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Investigating Type 2 Diabetes Related Biosensing and Amyloid Peptide Fibrillation

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Title: Investigating Type 2 Diabetes Related Biosensing and Amyloid Peptide Fibrillation
Authors: Wang, Shih-Ting
Item Type: Thesis or dissertation
Abstract: Type II diabetes (T2D) is an epidemic and chronic disease that accounts for 80-90 % of the diabetic individuals and associates with various micro- and macro-complications. It is important to understand the underlying disease mechanisms and pathways, and develop simple and robust platforms for early diagnosis, monitoring and treatment of T2D. In this thesis, two T2D related pathogeneses, amyloidosis of T2D-related islet amyloid polypeptide (IAPP or amylin) and methylglyoxal (MGO, an α-dicarbonyl metabolite in T2D)-induced glycation were investigated by multiple techniques including chemical, structural, microscopic characterisations and computer simulations to probe the interactions at the bio-bio and bio-nano interfaces. Specifically, Chapter 3 discussed the roles of peptide structures on amyloid self-assembly and morphological diversity by the design of amyloidogenic peptides derived from IAPP. Among the segments, distinct fibril morphologies, including twisted and planar (untwisted) ribbons were observed with varied diameters, thicknesses, and lengths. The transformation from twisted ribbons into untwisted structures with increased aggregation propensity was especially triggered by substitution of the C-terminal serine with threonine, where the side chain methyl group was responsible for the distinct assembly properties. This effect was ascribed to the restriction of inter-sheet torsional strain through increased hydrophobic interactions and hydrogen bonding, which was further confirmed by serine substitution with alanine and valine, N-terminal capping, and sequence elongation. Chapter 4 presented a new assay for the early detection of amylin fibrillation using the biarsenical dye, 4,5-bis(1,3,2-dithiarsolan-2-yl)fluorescein (FlAsH), which could recognise the tetracysteine motifs and transform into a strong fluorescent complex. Due to the close proximity of two cysteine residues within the hydrophilic domain of amylin, a non-contiguous tetracysteine motif formed upon amylin dimerisation or oligomerisation, which was recognised by FlAsH and emitted strong fluorescence. The developed assay not only allowed the tracking of initial nucleation events without modification of the amylin sequence, but also enabled imaging of amyloid fibrils and investigating the effects of amyloid inhibitor/modulator toward amylin fibrillation. Chapter 5 presented a systematic study of the mechanism of the interaction between citrate-capped gold nanoparticles (AuNPs) with IAPP by a combination of chemical characterisations, electron microscopic imaging and molecular dynamics simulations. Because of the Au-binding sequence motif at the hydrophilic peptide domain, IAPP strongly interacts with the AuNP surface in both the monomeric and fibrillar states. AuNPs were observed to trigger IAPP conformational transition from random coil to ordered structures (α-helix and β-sheet), resulting in the acceleration of IAPP fibrillation. Additionally, MD simulations revealed IAPP conformational change in a Au facet dependent manner, in which IAPP was unfolded and adsorbed directly onto the Au(111) surface, while it interacted predominantly with the citrate adlayer on the Au(100) surface and retained some helical conformation. The observed IAPP-AuNP affinity was further applied to reduce peptide-induced lipid membrane disruption. Finally, Chapter 6 presented a simple and selective colorimetric biosensor for MGO by employing a bio-inspired chemical reaction to mediate the aggregation states of AuNPs. The bidentate-amino ligand, o-phenylenediamine (OPD) was found to cause AuNP aggregation by increasing the surface hydrophobicity of the NPs, which could be inhibited by the formation of a stable adduct, 2-methylquinoxaline by the MGO-OPD reaction. Depending on the level of target MGO and the remaining OPD in solution, AuNP solution displaying different solution colour and plasmonic properties could be achieved in 30 min reaction time. MGO at a level as low as 1 μM was detected by the naked eye and 0.05 μM by UV/vis spectrometry, which were within the clinical range marking oxidative stress in diabetes. Additionally, the assay enabled discrimination of MGO from other biologically relevant ketones and aldehydes based on the different reaction rates of these compounds with OPD. The research works reported in this thesis are anticipated to shed light on the structural interpretation of amyloidogenesis in T2D and to assist the development of nanomaterial based amyloid modulators and new diagnostic/therapeutic tools.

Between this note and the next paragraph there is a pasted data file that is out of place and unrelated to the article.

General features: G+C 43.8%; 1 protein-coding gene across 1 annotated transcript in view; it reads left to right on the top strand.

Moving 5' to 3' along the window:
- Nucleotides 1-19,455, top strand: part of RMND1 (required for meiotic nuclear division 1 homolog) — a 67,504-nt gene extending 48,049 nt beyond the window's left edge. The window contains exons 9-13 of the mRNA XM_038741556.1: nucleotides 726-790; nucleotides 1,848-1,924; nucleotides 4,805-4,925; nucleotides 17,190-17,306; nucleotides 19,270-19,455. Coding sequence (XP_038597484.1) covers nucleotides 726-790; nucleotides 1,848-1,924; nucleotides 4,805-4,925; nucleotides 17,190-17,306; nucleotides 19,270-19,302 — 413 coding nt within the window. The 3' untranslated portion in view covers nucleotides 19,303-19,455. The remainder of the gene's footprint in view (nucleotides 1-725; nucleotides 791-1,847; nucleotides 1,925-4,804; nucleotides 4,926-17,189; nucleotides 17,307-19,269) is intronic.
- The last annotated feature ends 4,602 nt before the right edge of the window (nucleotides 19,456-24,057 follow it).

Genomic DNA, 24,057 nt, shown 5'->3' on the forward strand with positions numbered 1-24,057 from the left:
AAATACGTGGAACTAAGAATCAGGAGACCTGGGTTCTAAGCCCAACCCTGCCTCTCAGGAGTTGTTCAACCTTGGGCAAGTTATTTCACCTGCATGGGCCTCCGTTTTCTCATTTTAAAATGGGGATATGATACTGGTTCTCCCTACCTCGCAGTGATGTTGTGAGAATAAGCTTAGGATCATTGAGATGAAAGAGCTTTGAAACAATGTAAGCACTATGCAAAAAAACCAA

Content Version: Open Access
Issue Date: Mar-2017
Date Awarded: Aug-2017
URI: http://hdl.handle.net/10044/1/72194
DOI: https://doi.org/10.25560/72194
Copyright Statement: Creative Commons Attribution Non-Commercial No Derivatives licence
Supervisor: Stevens, Molly
Sponsor/Funder: Imperial College London
United States. Dept of Energy
Engineering and Physical Sciences Research Council
Funder's Grant Number: UK-ICL-102-S03
Department: Materials
Publisher: Imperial College London
Qualification Level: Doctoral
Qualification Name: Doctor of Philosophy (PhD)
Appears in Collections:Materials PhD theses